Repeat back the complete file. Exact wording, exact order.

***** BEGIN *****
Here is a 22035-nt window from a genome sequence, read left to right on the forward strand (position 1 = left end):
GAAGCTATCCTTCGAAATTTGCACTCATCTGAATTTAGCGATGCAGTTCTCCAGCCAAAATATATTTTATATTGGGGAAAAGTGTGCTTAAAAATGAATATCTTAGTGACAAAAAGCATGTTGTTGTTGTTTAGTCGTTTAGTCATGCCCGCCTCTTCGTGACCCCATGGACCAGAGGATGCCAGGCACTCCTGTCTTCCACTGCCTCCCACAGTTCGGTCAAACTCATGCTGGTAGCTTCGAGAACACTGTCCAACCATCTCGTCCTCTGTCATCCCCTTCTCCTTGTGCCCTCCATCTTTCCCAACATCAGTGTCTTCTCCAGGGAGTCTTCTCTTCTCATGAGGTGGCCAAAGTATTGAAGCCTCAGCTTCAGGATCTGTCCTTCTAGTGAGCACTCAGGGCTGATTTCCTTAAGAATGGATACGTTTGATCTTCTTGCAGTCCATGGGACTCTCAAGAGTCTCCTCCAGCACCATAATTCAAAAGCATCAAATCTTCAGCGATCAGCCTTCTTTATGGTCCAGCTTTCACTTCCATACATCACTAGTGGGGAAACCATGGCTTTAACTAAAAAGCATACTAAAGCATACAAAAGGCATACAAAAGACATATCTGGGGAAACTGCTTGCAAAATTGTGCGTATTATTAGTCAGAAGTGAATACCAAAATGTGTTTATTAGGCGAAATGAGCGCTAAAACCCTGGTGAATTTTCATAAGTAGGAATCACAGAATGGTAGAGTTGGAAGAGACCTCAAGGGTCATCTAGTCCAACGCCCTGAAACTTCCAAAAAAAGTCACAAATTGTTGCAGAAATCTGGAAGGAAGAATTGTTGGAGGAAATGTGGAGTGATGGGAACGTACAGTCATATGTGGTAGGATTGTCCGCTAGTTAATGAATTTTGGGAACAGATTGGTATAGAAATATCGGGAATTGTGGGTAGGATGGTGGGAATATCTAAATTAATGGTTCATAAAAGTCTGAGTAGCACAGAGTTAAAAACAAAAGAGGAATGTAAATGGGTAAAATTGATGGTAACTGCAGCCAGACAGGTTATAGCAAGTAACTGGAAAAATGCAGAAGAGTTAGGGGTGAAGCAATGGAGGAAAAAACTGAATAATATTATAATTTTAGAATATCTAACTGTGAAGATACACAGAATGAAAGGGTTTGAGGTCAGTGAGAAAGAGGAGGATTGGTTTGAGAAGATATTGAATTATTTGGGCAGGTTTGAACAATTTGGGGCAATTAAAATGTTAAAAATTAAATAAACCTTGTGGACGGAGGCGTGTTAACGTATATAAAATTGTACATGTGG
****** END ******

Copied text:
Here is a 22035-nt window from a genome sequence, read left to right on the forward strand (position 1 = left end):
GAAGCTATCCTTCGAAATTTGCACTCATCTGAATTTAGCGATGCAGTTCTCCAGCCAAAATATATTTTATATTGGGGAAAAGTGTGCTTAAAAATGAATATCTTAGTGACAAAAAGCATGTTGTTGTTGTTTAGTCGTTTAGTCATGCCCGCCTCTTCGTGACCCCATGGACCAGAGGATGCCAGGCACTCCTGTCTTCCACTGCCTCCCACAGTTCGGTCAAACTCATGCTGGTAGCTTCGAGAACACTGTCCAACCATCTCGTCCTCTGTCATCCCCTTCTCCTTGTGCCCTCCATCTTTCCCAACATCAGTGTCTTCTCCAGGGAGTCTTCTCTTCTCATGAGGTGGCCAAAGTATTGAAGCCTCAGCTTCAGGATCTGTCCTTCTAGTGAGCACTCAGGGCTGATTTCCTTAAGAATGGATACGTTTGATCTTCTTGCAGTCCATGGGACTCTCAAGAGTCTCCTCCAGCACCATAATTCAAAAGCATCAAATCTTCAGCGATCAGCCTTCTTTATGGTCCAGCTTTCACTTCCATACATCACTAGTGGGGAAACCATGGCTTTAACTAAAAAGCATACTAAAGCATACAAAAGGCATACAAAAGACATATCTGGGGAAACTGCTTGCAAAATTGTGCGTATTATTAGTCAGAAGTGAATACCAAAATGTGTTTATTAGGCGAAATGAGCGCTAAAACCCTGGTGAATTTTCATAAGTAGGAATCACAGAATGGTAGAGTTGGAAGAGACCTCAAGGGTCATCTAGTCCAACGCCCTGAAACTTCCAAAAAAAGTCACAAATTGTTGCAGAAATCTGGAAGGAAGAATTGTTGGAGGAAATGTGGAGTGATGGGAACGTACAGTCATATGTGGTAGGATTGTCCGCTAGTTAATGAATTTTGGGAACAGATTGGTATAGAAATATCGGGAATTGTGGGTAGGATGGTGGGAATATCTAAATTAATGGTTCATAAAAGTCTGAGTAGCACAGAGTTAAAAACAAAAGAGGAATGTAAATGGGTAAAATTGATGGTAACTGCAGCCAGACAGGTTATAGCAAGTAACTGGAAAAATGCAGAAGAGTTAGGGGTGAAGCAATGGAGGAAAAAACTGAATAATATTATAATTTTAGAATATCTAACTGTGAAGATACACAGAATGAAAGGGTTTGAGGTCAGTGAGAAAGAGGAGGATTGGTTTGAGAAGATATTGAATTATTTGGGCAGGTTTGAACAATTTGGGGCAATTAAAATGTTAAAAATTAAATAAACCTTGTGGACGGAGGCGTGTTAACGTATATAAAATTGTACATGTGG